The U.S. dollar is little changed against the major foreign currencies and showing a slightly heavier bias against many of the emerging market currencies. The dollar is largely trading within the ranges seen last Friday, with the holiday in the U.K. (today and tomorrow) sapping some liquidity. Asian equity markets are broadly lower, with the MSCI Asia Pacific Index off 2.25%. Europe bourses are mostly higher, though the DAX is 1% lower. Of note, Spain’s IDEX is up about 2.5% with financials leading the way (+3.7%). Core bond markets are under pressure, while European peripheral bonds are higher. We share six observations to begin the week.
1. The latest string of data confirms a slowdown in many part of the world economy. In emerging markets, China and India growth has weakened. The drop in oil prices is not good for Russia. Among major developed economies the news has not been good. After avoiding a contraction in Q1 due nearly solely to Germany’s 0.5% expansion, the euro area is unlikely to be as lucky in Q2. The weakness in Europe and in its non-European export markets warns that the German engine is tiring. The economic downturn in Q1 in the U.K. is greater than expected. Forward looking indicators are not very promising even if the Olympics provide some brief fillip. In the U.S., Q1 GDP was revised down and the most important economic report, non-farm payrolls were dismal and were coupled with downward revisions of almost 50k in the March and April series. Japanese economy has been bolstered by the recovery from last year’s tragedy and reconstruction efforts. However, weakness in its major export markets may remove a key support for the economy.
2. Central banks were in a wait-and-see mode. They have waited and have seen and a policy response is increasingly necessary. Four central banks meet this week. The real issue about the Reserve Bank of Australia meeting early Tuesday is whether it is going to deliver a 25 or a 50 bp rate cut. They cut 50 bp last time and this was seen as aggressive. Yet a 25 bp cut would simply reinforce expectations for another 25 bp rate cut at the next meeting. This suggests that if the RBA makes the smaller move, that all else being equal, the Australian dollar is unlikely to recover much on the “disappointment.” The Bank of Canada also meets on Tuesday and of all the central banks meeting, the outcome is clearest here. The BOC will do nothing, but its statement may discourage market speculation that it will raise rate before year end.
3. The ECB meets Wednesday instead of its normal Thursday this week. It draws a distinction between monetary policy proper (interest rates) and liquidity provisions (such as SMP and long-term repos). New staff forecasts will also be presented. Both growth and inflation forecasts are likely to be trimmed. The risk of a rate cut seems higher than many observers are suggesting. They have underestimated ECB President Draghi previously. He took bold action at his very first two meetings, unwinding Trichet’s earlier hikes. The LTROs were also seen more aggressive and innovative. He did not wait to establish his anti-inflation credentials as many had expected. It is not decisive, but the IMF has called on the ECB to cut rates.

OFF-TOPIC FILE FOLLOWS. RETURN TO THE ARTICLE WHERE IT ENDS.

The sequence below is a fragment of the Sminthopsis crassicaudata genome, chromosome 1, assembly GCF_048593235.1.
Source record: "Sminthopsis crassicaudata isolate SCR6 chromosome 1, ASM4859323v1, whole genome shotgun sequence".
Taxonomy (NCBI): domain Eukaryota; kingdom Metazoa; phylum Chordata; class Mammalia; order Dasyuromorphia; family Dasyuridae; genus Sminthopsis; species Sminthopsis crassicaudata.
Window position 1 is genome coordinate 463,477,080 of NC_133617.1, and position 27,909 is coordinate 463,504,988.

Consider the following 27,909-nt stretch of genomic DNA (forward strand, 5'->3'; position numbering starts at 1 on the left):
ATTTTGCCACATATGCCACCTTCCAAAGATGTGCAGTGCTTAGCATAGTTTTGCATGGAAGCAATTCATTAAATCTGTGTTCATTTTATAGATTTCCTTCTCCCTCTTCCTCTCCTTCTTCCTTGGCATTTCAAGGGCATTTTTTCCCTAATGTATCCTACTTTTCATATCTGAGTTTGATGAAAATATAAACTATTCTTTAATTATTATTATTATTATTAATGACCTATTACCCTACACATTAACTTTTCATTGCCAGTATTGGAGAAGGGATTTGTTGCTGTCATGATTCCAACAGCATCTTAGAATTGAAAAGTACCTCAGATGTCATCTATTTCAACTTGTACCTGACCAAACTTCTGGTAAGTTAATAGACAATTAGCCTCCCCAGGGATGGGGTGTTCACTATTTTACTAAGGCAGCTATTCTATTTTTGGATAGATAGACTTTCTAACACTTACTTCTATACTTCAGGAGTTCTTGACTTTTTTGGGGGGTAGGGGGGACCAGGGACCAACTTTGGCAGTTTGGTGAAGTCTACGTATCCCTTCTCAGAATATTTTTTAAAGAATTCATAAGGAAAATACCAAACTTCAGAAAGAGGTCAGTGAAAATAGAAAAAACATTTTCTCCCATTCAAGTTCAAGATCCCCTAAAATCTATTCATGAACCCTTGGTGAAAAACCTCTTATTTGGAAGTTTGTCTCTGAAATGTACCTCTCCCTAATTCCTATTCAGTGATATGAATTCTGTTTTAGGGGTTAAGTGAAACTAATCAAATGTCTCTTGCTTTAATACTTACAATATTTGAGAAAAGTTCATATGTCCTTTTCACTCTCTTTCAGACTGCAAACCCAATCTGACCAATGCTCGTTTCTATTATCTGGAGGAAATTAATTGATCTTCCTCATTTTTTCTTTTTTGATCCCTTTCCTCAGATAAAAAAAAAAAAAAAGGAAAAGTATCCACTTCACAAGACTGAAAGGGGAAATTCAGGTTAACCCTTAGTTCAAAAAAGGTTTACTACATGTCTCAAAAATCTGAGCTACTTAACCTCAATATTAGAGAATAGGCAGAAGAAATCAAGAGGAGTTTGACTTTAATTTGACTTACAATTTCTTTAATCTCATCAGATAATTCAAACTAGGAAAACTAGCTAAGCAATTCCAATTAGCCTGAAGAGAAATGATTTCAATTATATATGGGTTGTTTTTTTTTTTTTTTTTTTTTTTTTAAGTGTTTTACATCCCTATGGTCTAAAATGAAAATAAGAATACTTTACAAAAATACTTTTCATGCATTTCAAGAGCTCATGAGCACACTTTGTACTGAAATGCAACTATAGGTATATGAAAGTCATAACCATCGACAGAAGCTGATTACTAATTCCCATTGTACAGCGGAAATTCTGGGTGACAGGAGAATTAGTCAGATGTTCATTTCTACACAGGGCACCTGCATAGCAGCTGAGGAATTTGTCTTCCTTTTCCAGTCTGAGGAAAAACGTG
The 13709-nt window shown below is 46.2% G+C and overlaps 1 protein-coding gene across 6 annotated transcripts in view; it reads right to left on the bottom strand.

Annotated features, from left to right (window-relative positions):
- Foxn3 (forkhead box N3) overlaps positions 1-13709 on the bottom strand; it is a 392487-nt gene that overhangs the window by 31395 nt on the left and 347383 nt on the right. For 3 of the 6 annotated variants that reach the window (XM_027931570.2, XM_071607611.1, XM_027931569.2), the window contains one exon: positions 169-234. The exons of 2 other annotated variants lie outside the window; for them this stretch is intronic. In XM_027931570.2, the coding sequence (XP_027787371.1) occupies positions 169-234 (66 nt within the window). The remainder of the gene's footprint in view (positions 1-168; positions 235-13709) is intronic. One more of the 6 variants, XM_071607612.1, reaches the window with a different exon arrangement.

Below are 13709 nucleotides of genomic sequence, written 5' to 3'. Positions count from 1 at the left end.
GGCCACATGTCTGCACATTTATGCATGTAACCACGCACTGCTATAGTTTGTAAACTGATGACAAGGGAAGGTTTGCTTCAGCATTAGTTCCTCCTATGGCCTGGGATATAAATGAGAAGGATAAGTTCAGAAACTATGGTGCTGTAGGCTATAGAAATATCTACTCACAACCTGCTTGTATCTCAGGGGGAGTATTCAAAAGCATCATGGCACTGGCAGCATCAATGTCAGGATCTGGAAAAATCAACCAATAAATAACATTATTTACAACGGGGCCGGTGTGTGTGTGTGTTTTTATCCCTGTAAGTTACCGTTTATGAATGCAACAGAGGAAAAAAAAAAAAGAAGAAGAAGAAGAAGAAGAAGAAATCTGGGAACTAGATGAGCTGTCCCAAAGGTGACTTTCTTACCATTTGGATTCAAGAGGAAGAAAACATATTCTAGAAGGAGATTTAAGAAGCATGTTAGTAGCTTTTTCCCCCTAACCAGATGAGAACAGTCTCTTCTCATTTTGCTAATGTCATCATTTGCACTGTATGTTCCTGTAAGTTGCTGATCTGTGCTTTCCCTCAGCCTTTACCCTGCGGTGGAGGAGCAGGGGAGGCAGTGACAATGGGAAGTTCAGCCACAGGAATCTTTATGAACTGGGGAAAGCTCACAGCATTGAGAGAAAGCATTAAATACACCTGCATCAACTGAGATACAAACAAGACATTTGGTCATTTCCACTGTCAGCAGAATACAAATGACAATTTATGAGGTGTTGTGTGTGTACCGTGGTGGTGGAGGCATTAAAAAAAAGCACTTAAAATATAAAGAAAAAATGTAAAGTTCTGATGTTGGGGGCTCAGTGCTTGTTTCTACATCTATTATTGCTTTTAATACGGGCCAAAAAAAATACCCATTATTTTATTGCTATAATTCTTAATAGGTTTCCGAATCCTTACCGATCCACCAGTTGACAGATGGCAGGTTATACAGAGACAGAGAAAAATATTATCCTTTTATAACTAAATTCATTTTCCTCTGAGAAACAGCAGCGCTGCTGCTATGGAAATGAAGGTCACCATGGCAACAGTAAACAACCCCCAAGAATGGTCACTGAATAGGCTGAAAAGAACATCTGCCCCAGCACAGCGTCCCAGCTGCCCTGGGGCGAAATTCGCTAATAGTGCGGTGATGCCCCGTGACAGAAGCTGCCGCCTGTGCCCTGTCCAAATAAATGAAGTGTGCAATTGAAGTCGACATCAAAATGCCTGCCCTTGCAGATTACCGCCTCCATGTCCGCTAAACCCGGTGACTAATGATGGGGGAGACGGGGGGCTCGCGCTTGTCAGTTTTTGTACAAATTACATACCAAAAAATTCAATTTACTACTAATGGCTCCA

4. The Bank of England meets Thursday. After the string of poor data warning that the period of stagnation is giving way to contraction, and the full impact of austerity yet to hit (the government sector was a net add to Q1 GDP), the BOE offers the only potential support for the economy. A resumption of its gilt purchases is the most obvious step, but a rate cut, which the IMF has advocated, cannot be ruled out. The latter would catch more off guard and potentially trigger a sharp drop in sterling.
5. The Federal Reserve does not meet until June 19-20. The combination of disappointing data and easier inflation expectations will likely prompt a reaction then. The focus of many observers is on third round of asset purchases. Yet given recent official comments, we suspect there is greater risk of an Operation Twist 2, with perhaps buying MBS with the proceeds of the note sales. There is scope to explore the communication channel, though it may be early to push out the “late 2014” time frame. Bernanke’s testimony on Thursday will be scrutinized for clues.
6. European policy makers are preparing another “comprehensive” response to the crisis. The direction they are clearly but reluctantly moving in is greater integration not less. It is being driven more by necessity than ideology. Spain’s conservative Prime Minister Rajoy is calling for an EMU body that runs national budgets. Owing to the folly of officials suggesting that Greece can leave EMU, which injected re-denomination risk, fiscal union is now needed to save monetary union. Officials need to demonstrate in word and in deed that the union is irreversible. The Greek election rightfully commands a great deal of attention, but do not underestimate the role of the French parliamentary elections in influencing Hollande’s negotiating position and scope for compromise.
Disclosure: No positions